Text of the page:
Nevertheless, the Superior Court cannot get involved in the review of any other question of law or fact in the presence of a privative clause. That is the very reason of the enactment of such a clause as the Supreme Court recalls in Control Data. Otherwise the control of the Superior Court extends to all aspects of legality.
The Ouellette Report favours on the one hand, the autonomy of Administrative Tribunals; and on the other, it recommends a more extensive control by the Courts... Not easy to reconcile !
The author provides a critical analysis of the recent Supreme Court judgment in the Morgentaler case. Focussing on an examination of the main question addressed to the Court, that is the compliance of Criminal Code Section 251 with the Canadian Charter, he examines the various motives that led the judges to declare Section 251 unconstitutional. While underlining various weaknesses in the judges' reasoning, he criticizes Section 7 as being too wide and a source of future confusion.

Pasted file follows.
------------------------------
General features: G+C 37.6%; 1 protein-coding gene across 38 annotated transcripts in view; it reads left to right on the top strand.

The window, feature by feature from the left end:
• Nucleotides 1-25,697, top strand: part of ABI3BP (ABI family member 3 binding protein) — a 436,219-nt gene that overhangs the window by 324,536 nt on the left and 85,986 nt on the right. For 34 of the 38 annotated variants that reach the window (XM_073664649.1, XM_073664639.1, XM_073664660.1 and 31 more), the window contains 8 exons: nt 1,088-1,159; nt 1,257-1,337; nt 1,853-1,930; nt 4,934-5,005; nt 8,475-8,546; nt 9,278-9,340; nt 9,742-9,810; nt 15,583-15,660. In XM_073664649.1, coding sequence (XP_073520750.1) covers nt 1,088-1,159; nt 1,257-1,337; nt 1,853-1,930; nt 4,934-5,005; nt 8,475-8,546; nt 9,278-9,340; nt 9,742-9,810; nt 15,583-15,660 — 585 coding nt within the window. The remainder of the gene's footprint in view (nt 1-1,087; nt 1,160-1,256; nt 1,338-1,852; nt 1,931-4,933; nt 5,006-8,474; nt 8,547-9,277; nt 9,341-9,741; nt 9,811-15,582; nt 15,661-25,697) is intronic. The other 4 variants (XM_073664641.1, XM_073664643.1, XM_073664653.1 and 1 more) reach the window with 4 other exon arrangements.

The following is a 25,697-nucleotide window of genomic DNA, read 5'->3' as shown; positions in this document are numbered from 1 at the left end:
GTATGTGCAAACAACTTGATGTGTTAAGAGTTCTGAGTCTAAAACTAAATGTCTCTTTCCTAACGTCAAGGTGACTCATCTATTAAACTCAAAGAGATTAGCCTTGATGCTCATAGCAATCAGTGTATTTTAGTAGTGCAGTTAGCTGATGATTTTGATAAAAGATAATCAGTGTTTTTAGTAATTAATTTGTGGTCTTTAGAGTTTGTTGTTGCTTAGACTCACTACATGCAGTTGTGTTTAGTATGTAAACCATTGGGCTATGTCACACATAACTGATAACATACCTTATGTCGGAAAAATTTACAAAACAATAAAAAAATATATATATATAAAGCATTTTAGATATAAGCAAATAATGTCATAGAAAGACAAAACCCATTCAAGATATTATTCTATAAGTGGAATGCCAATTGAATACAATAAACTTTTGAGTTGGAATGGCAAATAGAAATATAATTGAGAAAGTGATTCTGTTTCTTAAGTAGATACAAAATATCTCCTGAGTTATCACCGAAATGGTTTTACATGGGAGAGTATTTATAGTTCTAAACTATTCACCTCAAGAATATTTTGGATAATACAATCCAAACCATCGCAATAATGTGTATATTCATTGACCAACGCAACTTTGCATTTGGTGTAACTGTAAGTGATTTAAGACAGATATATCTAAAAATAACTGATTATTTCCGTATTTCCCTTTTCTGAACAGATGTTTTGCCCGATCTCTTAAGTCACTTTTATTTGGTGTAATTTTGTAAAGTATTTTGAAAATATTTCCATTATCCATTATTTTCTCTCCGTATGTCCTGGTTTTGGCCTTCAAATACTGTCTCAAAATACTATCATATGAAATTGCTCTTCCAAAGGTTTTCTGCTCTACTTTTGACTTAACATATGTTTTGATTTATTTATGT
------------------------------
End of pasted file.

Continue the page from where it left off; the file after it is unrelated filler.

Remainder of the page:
Cette note a pour objet l'institution juridique de ce qu'on appelle en droit criminel les infractions incluses. La jurisprudence nous enseigne que la « substance de l'infraction », au sens du par. 510(1) du Code criminel, dépend de l'acteur. Mais les concepts juridiques ne nous disent pas clairement quel est la nature de ce lien entre l'acteur et la substance des infractions.
Et ce principe, par ailleurs n'est pas absolu. En revanche, le fait qu'existe une ou des infractions incluses est d'une importance énorme pour l'acteur. Comme ces différentes données semblent avoir été perdues de vue, il devient impérieux que la jurisprudence en tienne compte.
The case of Matamajaw Salmon Club v. Duchaine1 certainly remains one of the notorioustly outstanding decisions on a civil law issue handed down by the Privy Council. For many, the decision seems difficult to reconciliate with the civil law concept of ownership. None the less, most authors and judges attempt to minimize the incoherency. Here the decision is first presented and then the ration decidendi is analysed while its impact on the concept of property is considered.